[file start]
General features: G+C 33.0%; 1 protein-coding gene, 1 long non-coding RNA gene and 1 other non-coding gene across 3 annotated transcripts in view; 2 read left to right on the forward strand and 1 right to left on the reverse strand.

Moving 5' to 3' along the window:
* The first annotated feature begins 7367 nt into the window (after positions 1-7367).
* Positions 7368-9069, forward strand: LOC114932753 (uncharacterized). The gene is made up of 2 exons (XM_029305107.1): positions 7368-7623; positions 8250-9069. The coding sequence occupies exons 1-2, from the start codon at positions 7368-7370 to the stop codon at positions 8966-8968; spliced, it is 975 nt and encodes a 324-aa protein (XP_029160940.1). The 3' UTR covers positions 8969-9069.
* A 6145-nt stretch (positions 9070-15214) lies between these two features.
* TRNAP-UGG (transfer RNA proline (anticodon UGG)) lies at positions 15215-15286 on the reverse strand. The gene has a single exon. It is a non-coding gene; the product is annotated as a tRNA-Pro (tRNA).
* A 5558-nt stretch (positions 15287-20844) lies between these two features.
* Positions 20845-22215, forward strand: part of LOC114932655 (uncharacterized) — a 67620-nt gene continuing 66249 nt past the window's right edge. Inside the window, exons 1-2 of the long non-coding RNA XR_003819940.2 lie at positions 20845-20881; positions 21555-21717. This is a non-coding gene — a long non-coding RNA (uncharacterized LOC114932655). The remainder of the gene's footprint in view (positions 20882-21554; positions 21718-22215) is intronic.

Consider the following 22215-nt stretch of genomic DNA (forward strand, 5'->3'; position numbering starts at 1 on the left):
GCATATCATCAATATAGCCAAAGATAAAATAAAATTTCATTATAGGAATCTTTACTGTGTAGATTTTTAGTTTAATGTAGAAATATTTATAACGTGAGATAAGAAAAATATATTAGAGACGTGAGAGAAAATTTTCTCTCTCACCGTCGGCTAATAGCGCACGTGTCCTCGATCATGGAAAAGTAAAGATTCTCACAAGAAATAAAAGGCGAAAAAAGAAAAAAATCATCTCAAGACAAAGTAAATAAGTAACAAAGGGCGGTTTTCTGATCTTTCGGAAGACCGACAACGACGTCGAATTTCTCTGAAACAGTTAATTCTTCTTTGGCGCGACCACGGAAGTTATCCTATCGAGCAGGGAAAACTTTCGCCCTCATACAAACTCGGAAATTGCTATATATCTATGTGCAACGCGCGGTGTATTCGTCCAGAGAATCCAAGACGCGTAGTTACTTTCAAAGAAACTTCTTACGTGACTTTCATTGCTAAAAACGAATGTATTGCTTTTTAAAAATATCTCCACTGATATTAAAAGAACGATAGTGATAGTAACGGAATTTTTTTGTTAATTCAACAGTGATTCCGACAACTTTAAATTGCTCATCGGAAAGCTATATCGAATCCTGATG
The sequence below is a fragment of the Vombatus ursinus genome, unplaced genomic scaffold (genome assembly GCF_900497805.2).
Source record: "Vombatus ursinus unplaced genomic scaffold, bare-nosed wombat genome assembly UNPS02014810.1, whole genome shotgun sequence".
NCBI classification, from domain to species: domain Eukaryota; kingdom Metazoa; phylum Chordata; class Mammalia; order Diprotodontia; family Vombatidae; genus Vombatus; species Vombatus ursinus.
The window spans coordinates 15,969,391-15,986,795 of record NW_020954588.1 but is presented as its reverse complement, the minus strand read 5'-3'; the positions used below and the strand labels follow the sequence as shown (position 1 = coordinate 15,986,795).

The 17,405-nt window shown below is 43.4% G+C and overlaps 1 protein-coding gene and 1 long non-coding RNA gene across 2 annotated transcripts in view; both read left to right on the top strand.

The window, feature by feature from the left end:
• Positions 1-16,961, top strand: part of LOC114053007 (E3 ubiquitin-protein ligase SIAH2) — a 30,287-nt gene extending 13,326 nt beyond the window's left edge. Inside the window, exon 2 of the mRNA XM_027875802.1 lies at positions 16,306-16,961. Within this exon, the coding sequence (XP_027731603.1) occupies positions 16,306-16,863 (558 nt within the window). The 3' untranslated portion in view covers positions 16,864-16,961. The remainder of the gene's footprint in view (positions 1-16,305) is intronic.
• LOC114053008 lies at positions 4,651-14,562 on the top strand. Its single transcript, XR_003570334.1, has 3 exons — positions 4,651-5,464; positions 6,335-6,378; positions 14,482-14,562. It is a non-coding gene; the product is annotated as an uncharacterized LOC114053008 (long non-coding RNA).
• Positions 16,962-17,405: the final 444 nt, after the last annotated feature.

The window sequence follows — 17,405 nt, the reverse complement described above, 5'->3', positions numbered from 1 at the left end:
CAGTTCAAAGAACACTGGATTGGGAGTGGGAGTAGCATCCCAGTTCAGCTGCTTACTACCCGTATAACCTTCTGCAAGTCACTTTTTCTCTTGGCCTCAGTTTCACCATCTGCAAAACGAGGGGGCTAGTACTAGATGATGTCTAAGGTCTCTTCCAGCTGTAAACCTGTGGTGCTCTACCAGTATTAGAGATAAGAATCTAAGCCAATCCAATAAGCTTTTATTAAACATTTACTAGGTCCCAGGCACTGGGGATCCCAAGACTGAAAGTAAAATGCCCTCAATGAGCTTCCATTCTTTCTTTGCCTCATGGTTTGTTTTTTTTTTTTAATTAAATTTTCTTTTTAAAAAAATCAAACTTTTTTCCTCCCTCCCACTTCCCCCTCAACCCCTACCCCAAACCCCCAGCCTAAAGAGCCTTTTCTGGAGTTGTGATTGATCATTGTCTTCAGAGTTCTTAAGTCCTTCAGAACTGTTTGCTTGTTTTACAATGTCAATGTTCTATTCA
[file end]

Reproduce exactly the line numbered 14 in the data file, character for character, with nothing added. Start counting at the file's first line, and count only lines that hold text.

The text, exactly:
The window spans coordinates 15,969,391-15,986,795 of record NW_020954588.1 but is presented as its reverse complement, the minus strand read 5'-3'; the positions used below and the strand labels follow the sequence as shown (position 1 = coordinate 15,986,795).